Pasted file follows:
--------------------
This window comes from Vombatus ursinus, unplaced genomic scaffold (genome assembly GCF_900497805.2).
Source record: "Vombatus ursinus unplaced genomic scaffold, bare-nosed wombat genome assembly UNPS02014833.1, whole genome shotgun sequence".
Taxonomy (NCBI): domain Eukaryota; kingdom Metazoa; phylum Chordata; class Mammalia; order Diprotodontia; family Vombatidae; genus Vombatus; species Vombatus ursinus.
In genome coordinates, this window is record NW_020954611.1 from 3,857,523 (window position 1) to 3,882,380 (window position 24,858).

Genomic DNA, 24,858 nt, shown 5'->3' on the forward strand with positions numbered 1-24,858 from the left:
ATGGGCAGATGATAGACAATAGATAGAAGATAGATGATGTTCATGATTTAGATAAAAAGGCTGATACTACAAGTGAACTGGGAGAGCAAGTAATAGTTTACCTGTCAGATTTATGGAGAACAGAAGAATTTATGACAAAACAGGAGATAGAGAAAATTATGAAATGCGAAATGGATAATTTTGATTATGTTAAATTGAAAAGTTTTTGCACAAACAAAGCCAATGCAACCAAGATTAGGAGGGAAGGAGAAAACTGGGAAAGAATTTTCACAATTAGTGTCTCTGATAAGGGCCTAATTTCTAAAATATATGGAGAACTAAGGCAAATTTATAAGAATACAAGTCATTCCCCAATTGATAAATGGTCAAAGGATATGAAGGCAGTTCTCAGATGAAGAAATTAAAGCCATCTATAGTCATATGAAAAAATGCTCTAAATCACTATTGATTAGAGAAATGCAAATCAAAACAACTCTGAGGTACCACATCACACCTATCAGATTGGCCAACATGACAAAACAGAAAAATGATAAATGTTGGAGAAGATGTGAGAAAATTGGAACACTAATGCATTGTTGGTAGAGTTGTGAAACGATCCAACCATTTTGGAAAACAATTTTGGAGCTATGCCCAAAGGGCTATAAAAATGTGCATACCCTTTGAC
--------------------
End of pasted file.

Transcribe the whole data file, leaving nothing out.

This window comes from Vombatus ursinus, unplaced genomic scaffold (genome assembly GCF_900497805.2).
Source record: "Vombatus ursinus unplaced genomic scaffold, bare-nosed wombat genome assembly UNPS02014833.1, whole genome shotgun sequence".
Taxonomy (NCBI): domain Eukaryota; kingdom Metazoa; phylum Chordata; class Mammalia; order Diprotodontia; family Vombatidae; genus Vombatus; species Vombatus ursinus.
In genome coordinates, this window is record NW_020954611.1 from 3,857,523 (window position 1) to 3,882,380 (window position 24,858).

Genomic DNA, 24,858 nt, shown 5'->3' on the forward strand with positions numbered 1-24,858 from the left:
ATGGGCAGATGATAGACAATAGATAGAAGATAGATGATGTTCATGATTTAGATAAAAAGGCTGATACTACAAGTGAACTGGGAGAGCAAGTAATAGTTTACCTGTCAGATTTATGGAGAACAGAAGAATTTATGACAAAACAGGAGATAGAGAAAATTATGAAATGCGAAATGGATAATTTTGATTATGTTAAATTGAAAAGTTTTTGCACAAACAAAGCCAATGCAACCAAGATTAGGAGGGAAGGAGAAAACTGGGAAAGAATTTTCACAATTAGTGTCTCTGATAAGGGCCTAATTTCTAAAATATATGGAGAACTAAGGCAAATTTATAAGAATACAAGTCATTCCCCAATTGATAAATGGTCAAAGGATATGAAGGCAGTTCTCAGATGAAGAAATTAAAGCCATCTATAGTCATATGAAAAAATGCTCTAAATCACTATTGATTAGAGAAATGCAAATCAAAACAACTCTGAGGTACCACATCACACCTATCAGATTGGCCAACATGACAAAACAGAAAAATGATAAATGTTGGAGAAGATGTGAGAAAATTGGAACACTAATGCATTGTTGGTAGAGTTGTGAAACGATCCAACCATTTTGGAAAACAATTTTGGAGCTATGCCCAAAGGGCTATAAAAATGTGCATACCCTTTGAC